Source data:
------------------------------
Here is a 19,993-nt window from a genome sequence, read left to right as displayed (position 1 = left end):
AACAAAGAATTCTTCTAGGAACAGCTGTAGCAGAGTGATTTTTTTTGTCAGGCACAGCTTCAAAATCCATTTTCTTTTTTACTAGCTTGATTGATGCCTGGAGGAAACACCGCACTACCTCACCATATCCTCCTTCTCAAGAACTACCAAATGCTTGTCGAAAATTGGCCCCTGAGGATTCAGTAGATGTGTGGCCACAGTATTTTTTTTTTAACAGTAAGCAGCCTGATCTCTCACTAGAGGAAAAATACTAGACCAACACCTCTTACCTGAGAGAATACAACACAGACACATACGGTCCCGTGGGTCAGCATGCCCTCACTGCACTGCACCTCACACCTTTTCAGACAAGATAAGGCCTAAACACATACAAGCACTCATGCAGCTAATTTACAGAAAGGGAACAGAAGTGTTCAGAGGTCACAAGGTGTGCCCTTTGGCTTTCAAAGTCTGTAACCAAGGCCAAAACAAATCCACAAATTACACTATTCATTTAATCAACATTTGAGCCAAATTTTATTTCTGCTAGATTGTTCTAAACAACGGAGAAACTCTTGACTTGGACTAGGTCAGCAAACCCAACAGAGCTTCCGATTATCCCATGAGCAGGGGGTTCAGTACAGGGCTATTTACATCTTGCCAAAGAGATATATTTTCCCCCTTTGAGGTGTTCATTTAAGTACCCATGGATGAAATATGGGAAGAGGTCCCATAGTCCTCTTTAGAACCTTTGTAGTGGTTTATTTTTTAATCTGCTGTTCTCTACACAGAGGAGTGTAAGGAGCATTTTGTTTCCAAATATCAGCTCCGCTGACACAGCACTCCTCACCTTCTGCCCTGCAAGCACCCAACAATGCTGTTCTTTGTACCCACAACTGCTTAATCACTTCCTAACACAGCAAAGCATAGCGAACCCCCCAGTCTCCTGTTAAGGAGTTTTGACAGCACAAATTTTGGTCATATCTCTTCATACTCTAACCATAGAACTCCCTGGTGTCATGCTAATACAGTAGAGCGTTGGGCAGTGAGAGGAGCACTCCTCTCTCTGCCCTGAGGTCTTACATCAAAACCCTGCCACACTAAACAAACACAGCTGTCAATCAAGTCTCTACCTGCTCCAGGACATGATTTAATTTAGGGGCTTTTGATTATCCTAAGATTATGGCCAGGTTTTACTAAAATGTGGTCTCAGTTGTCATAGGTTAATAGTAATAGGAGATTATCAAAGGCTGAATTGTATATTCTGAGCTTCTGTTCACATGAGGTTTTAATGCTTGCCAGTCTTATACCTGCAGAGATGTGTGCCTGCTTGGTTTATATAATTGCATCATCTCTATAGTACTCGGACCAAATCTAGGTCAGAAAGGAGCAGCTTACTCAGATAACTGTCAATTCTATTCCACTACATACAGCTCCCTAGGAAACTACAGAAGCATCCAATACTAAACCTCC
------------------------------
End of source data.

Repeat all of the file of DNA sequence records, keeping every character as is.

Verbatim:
Here is a 19,993-nt window from a genome sequence, read left to right as displayed (position 1 = left end):
AACAAAGAATTCTTCTAGGAACAGCTGTAGCAGAGTGATTTTTTTTGTCAGGCACAGCTTCAAAATCCATTTTCTTTTTTACTAGCTTGATTGATGCCTGGAGGAAACACCGCACTACCTCACCATATCCTCCTTCTCAAGAACTACCAAATGCTTGTCGAAAATTGGCCCCTGAGGATTCAGTAGATGTGTGGCCACAGTATTTTTTTTTTAACAGTAAGCAGCCTGATCTCTCACTAGAGGAAAAATACTAGACCAACACCTCTTACCTGAGAGAATACAACACAGACACATACGGTCCCGTGGGTCAGCATGCCCTCACTGCACTGCACCTCACACCTTTTCAGACAAGATAAGGCCTAAACACATACAAGCACTCATGCAGCTAATTTACAGAAAGGGAACAGAAGTGTTCAGAGGTCACAAGGTGTGCCCTTTGGCTTTCAAAGTCTGTAACCAAGGCCAAAACAAATCCACAAATTACACTATTCATTTAATCAACATTTGAGCCAAATTTTATTTCTGCTAGATTGTTCTAAACAACGGAGAAACTCTTGACTTGGACTAGGTCAGCAAACCCAACAGAGCTTCCGATTATCCCATGAGCAGGGGGTTCAGTACAGGGCTATTTACATCTTGCCAAAGAGATATATTTTCCCCCTTTGAGGTGTTCATTTAAGTACCCATGGATGAAATATGGGAAGAGGTCCCATAGTCCTCTTTAGAACCTTTGTAGTGGTTTATTTTTTAATCTGCTGTTCTCTACACAGAGGAGTGTAAGGAGCATTTTGTTTCCAAATATCAGCTCCGCTGACACAGCACTCCTCACCTTCTGCCCTGCAAGCACCCAACAATGCTGTTCTTTGTACCCACAACTGCTTAATCACTTCCTAACACAGCAAAGCATAGCGAACCCCCCAGTCTCCTGTTAAGGAGTTTTGACAGCACAAATTTTGGTCATATCTCTTCATACTCTAACCATAGAACTCCCTGGTGTCATGCTAATACAGTAGAGCGTTGGGCAGTGAGAGGAGCACTCCTCTCTCTGCCCTGAGGTCTTACATCAAAACCCTGCCACACTAAACAAACACAGCTGTCAATCAAGTCTCTACCTGCTCCAGGACATGATTTAATTTAGGGGCTTTTGATTATCCTAAGATTATGGCCAGGTTTTACTAAAATGTGGTCTCAGTTGTCATAGGTTAATAGTAATAGGAGATTATCAAAGGCTGAATTGTATATTCTGAGCTTCTGTTCACATGAGGTTTTAATGCTTGCCAGTCTTATACCTGCAGAGATGTGTGCCTGCTTGGTTTATATAATTGCATCATCTCTATAGTACTCGGACCAAATCTAGGTCAGAAAGGAGCAGCTTACTCAGATAACTGTCAATTCTATTCCACTACATACAGCTCCCTAGGAAACTACAGAAGCATCCAATACTAAACCTCC